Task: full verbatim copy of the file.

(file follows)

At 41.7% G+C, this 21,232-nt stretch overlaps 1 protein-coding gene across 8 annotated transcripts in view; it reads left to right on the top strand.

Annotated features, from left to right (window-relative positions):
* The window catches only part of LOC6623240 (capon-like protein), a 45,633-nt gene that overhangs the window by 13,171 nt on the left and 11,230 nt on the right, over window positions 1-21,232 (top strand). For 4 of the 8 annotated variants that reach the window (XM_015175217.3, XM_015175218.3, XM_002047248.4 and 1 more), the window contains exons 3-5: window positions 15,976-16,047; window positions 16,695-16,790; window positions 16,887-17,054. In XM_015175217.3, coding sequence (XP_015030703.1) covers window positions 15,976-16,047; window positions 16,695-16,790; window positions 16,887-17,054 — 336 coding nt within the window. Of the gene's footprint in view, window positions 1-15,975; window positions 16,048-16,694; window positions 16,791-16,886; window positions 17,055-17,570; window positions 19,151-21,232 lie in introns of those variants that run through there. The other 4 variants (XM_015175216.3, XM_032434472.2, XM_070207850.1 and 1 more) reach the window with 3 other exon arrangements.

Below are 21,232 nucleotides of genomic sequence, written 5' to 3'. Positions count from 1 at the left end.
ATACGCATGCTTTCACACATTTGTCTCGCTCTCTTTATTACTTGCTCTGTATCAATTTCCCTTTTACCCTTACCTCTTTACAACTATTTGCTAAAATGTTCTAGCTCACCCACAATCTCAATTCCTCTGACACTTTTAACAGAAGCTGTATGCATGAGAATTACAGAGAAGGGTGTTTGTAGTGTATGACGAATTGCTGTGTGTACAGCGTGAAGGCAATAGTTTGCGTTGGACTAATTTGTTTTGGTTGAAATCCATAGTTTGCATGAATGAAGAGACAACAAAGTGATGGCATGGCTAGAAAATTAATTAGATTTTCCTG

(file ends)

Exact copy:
At 41.7% G+C, this 21,232-nt stretch overlaps 1 protein-coding gene across 8 annotated transcripts in view; it reads left to right on the top strand.

Annotated features, from left to right (window-relative positions):
* The window catches only part of LOC6623240 (capon-like protein), a 45,633-nt gene that overhangs the window by 13,171 nt on the left and 11,230 nt on the right, over window positions 1-21,232 (top strand). For 4 of the 8 annotated variants that reach the window (XM_015175217.3, XM_015175218.3, XM_002047248.4 and 1 more), the window contains exons 3-5: window positions 15,976-16,047; window positions 16,695-16,790; window positions 16,887-17,054. In XM_015175217.3, coding sequence (XP_015030703.1) covers window positions 15,976-16,047; window positions 16,695-16,790; window positions 16,887-17,054 — 336 coding nt within the window. Of the gene's footprint in view, window positions 1-15,975; window positions 16,048-16,694; window positions 16,791-16,886; window positions 17,055-17,570; window positions 19,151-21,232 lie in introns of those variants that run through there. The other 4 variants (XM_015175216.3, XM_032434472.2, XM_070207850.1 and 1 more) reach the window with 3 other exon arrangements.

Below are 21,232 nucleotides of genomic sequence, written 5' to 3'. Positions count from 1 at the left end.
ATACGCATGCTTTCACACATTTGTCTCGCTCTCTTTATTACTTGCTCTGTATCAATTTCCCTTTTACCCTTACCTCTTTACAACTATTTGCTAAAATGTTCTAGCTCACCCACAATCTCAATTCCTCTGACACTTTTAACAGAAGCTGTATGCATGAGAATTACAGAGAAGGGTGTTTGTAGTGTATGACGAATTGCTGTGTGTACAGCGTGAAGGCAATAGTTTGCGTTGGACTAATTTGTTTTGGTTGAAATCCATAGTTTGCATGAATGAAGAGACAACAAAGTGATGGCATGGCTAGAAAATTAATTAGATTTTCCTG